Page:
(Cinestudio-Trinity College)


If you’ve seen a few forties or fifties film noir flicks, you know what to expect. And you come to expect it. It’s what you enjoy about them. The mood. The characters. The stories…well, they don’t always even make sense. So you learn that that isn’t important. And if you’re like most folks, you’ve mostly seen American film noir.

And when you think of British films, say, the likes of Alec Guinness comes to mind. Maybe it doesn’t. Hey, I’m not you. But I’m sure if you’ve seen some British cinema, you understand their sense of humor, and the quirky mentality that they embed into their cinema.

Perhaps that is what makes “Brighton Rock” so special. In what could have been a standard fifties detective and baddie story in the good ol’ U.S.; becomes a standard forties detective and baddie story with a twist—it’s British.

That is to say, these characters are a bit different than what we expect from this type of film, and it is what makes it so lovely to watch. The ending is absolutely marvelous and the quirkiness is really what makes this film special. The story…about a gangster who goes by the name of Pinkie…a little type guy who refuses to admit his time is up, as bigger gangster business is coming to town…we’ve seen it before. He offs a character who needs to be offed; not anticipating that somebody is going to miss him or somebody is going to ask questions. Questions that shouldn’t be asked. And never underestimate a girl you might bump into in a bar. Because she might just know too much.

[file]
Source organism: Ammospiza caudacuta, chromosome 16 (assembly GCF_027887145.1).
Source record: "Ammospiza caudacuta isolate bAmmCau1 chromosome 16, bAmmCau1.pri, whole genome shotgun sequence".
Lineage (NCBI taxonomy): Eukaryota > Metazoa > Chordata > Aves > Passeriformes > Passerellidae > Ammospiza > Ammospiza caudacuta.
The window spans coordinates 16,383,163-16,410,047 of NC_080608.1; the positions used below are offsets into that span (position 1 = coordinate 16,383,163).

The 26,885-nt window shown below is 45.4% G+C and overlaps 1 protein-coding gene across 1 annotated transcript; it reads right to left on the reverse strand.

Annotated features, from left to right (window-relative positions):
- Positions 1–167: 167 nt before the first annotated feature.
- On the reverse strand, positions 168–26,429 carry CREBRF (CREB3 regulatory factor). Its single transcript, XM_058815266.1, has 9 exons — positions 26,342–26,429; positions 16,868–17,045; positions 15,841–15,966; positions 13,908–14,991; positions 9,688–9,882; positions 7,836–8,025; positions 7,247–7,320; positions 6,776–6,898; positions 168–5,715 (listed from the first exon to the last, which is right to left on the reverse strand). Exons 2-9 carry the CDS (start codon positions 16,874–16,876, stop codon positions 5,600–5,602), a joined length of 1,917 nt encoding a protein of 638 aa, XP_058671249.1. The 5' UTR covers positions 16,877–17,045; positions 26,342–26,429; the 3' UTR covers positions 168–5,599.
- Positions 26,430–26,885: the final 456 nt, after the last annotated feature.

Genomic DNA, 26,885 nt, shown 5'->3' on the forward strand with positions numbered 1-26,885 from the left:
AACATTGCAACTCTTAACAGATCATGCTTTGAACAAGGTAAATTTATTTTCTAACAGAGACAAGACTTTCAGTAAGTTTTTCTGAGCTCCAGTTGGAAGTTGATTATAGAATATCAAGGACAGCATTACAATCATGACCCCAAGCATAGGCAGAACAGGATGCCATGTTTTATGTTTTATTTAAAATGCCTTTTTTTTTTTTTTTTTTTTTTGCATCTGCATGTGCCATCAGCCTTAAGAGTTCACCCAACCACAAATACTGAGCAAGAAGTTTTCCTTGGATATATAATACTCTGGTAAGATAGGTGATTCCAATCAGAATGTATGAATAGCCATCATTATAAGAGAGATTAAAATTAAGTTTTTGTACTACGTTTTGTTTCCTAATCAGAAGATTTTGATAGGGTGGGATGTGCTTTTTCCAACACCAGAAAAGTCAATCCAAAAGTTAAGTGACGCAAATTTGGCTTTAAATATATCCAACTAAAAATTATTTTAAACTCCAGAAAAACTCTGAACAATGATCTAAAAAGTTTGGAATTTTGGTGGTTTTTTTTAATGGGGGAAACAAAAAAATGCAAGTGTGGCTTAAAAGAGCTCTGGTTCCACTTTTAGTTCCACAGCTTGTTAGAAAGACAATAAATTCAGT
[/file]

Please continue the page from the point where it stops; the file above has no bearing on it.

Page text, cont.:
So if this movie comes to a revival theatre near you (and I hope it does, prior to a rumored America remake), don’t go expecting to see some great lost story. The story, as it is, is serviceable enough, but not special. Likely it would be lost to the TCM archives if it was a Val Lewton production or something. No, this film is about the main character, and the quirky drunk of a heroine that we never got in America. It is about the ending, and how it is so special, even though we want the rug to be pulled out from underneath the baddie, cause he ain’t really so bad. Well, he’s bad…quite wonderfully and viciously so. But you could probably beat him up.

NOTE:   The film originally went around America as “Young Scarface.” See, now I bet you believe you can beat him up.

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